— A Toyota emissions settlement for $180 million has been reached between the automaker, the U.S. Department of Justice and the Environmental Protection Agency (EPA) for emissions violations of the Clean Air Act.
Prosecutors and regulators allege Toyota ignored emissions laws for 10 years by failing to report recalls and defects related to the emissions systems.
The $180 million penalty is the largest civil penalty for violations of federal emissions-reporting requirements.
According to regulators at the EPA, Toyota spent 10 years failing to report mandatory information about potential defects, allegedly "keeping the agency in the dark and evading oversight.”
Toyota allegedly routinely failed to file an estimated 300 reports related to the federal Clean Air Act, while certain documents were eventually filed eight years late. And court documents allege millions of Toyota vehicles were involved from at least 2005 to 2015.
Toyota and EPA representatives met in 2002 regarding emissions defects and how information was received from dealerships. Based on warranty claims, the government told Toyota things were moving too slowly, causing Toyota to revise emissions processes. But regulators say Toyota stopped following its new procedures in 2005.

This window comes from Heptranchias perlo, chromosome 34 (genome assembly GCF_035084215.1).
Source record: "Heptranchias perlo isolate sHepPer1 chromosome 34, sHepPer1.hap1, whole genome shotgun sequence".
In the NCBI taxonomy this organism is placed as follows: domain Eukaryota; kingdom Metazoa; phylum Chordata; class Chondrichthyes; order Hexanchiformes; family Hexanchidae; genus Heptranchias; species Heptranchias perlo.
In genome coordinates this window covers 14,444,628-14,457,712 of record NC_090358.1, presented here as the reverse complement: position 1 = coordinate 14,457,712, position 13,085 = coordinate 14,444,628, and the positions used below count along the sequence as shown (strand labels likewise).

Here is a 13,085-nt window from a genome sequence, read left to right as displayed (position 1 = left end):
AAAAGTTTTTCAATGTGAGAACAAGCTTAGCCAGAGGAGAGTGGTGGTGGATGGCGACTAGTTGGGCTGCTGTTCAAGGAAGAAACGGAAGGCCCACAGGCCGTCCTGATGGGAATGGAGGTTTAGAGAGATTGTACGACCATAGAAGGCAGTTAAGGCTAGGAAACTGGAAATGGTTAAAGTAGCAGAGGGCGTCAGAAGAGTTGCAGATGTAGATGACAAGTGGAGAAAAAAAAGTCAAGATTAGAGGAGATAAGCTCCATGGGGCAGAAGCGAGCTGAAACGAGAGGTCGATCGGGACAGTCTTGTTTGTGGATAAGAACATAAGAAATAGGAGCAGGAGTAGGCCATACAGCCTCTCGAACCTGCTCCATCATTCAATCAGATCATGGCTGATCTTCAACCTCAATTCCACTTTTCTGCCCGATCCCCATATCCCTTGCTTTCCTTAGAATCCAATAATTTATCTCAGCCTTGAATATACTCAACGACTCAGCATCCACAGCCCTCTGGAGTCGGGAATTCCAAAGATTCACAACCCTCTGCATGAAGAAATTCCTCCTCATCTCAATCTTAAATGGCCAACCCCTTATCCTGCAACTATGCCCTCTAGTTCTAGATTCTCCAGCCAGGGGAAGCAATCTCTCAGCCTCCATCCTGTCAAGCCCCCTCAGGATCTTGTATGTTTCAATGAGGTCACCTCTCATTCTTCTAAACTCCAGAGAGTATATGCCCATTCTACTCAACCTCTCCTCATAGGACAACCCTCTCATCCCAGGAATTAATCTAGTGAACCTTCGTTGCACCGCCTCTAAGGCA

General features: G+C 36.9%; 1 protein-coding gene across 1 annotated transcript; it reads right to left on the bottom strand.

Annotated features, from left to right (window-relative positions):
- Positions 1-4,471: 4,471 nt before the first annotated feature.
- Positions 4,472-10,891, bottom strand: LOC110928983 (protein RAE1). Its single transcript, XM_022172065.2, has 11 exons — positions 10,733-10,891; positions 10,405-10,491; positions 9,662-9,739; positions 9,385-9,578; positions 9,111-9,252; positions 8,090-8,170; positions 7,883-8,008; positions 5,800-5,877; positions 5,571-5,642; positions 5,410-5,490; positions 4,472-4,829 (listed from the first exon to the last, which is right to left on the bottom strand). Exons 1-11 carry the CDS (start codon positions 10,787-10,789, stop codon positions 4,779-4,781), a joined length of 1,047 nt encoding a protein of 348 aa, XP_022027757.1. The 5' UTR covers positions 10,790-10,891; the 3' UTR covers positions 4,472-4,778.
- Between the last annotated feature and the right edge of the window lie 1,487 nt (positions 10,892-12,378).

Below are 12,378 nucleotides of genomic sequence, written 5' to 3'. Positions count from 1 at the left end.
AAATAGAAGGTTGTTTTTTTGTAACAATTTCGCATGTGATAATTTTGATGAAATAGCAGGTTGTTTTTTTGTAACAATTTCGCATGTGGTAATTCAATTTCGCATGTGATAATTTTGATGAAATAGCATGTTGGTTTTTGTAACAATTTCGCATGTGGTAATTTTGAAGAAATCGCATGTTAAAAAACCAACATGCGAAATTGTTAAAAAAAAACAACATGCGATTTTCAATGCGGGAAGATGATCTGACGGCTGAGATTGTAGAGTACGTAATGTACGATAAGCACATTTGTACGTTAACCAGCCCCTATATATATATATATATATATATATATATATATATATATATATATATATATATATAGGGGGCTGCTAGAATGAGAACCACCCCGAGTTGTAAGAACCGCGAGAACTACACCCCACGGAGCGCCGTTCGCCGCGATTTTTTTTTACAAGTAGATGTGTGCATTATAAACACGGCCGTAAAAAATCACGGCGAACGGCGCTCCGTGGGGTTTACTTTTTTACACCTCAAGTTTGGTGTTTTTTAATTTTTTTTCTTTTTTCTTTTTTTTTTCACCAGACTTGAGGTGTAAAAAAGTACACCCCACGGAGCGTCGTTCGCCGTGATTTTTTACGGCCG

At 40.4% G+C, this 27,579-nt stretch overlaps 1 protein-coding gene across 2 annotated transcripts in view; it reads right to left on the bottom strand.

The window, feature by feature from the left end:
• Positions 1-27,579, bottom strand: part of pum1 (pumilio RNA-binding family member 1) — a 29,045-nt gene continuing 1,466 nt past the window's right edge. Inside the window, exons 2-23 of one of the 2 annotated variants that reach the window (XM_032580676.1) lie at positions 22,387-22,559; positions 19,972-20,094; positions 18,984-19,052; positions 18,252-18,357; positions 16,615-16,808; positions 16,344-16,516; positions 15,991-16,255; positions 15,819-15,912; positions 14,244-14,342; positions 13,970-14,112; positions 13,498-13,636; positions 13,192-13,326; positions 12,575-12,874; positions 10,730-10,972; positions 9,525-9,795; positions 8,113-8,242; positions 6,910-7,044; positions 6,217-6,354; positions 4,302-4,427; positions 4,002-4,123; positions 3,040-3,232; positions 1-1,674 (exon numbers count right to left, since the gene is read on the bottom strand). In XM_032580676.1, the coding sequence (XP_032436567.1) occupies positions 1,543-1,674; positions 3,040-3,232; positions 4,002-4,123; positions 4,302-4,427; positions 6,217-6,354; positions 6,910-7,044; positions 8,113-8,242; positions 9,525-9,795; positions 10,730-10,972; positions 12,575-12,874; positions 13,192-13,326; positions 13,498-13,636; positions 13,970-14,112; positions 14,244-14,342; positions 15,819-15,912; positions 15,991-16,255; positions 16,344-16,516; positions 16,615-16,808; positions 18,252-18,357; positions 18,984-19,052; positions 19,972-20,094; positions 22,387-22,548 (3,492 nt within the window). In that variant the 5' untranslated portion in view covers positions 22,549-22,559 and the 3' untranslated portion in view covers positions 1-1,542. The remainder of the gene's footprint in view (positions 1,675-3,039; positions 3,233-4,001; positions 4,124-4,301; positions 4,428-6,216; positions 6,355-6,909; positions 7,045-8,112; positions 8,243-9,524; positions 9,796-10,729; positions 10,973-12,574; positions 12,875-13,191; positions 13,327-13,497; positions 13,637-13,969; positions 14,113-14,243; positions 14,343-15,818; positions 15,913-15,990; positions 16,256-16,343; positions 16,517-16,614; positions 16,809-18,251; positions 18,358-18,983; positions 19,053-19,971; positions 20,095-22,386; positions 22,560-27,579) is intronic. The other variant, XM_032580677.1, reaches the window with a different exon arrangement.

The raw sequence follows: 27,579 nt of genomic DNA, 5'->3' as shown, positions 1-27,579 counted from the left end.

Toyota allegedly didn't listen to staff who knew of the troubles for 10 years regarding mandatory reports that were filed late and at least another 30 reports that weren't filed at all.
Managers and staff in Japan allegedly knew about the problems with procedures but ignored the clear language of federal regulations. U.S. regulators say they were "deprived" of timely information about emissions defects which existed in vehicles on the roads.
Toyota says it agrees to follow mandatory reporting practices concerning emissions defects and to improve training and communications.
According to the settlement, Toyota admits it made mistakes and accepts responsibility for its actions, but a court must still give final approval of the settlement and consent decree.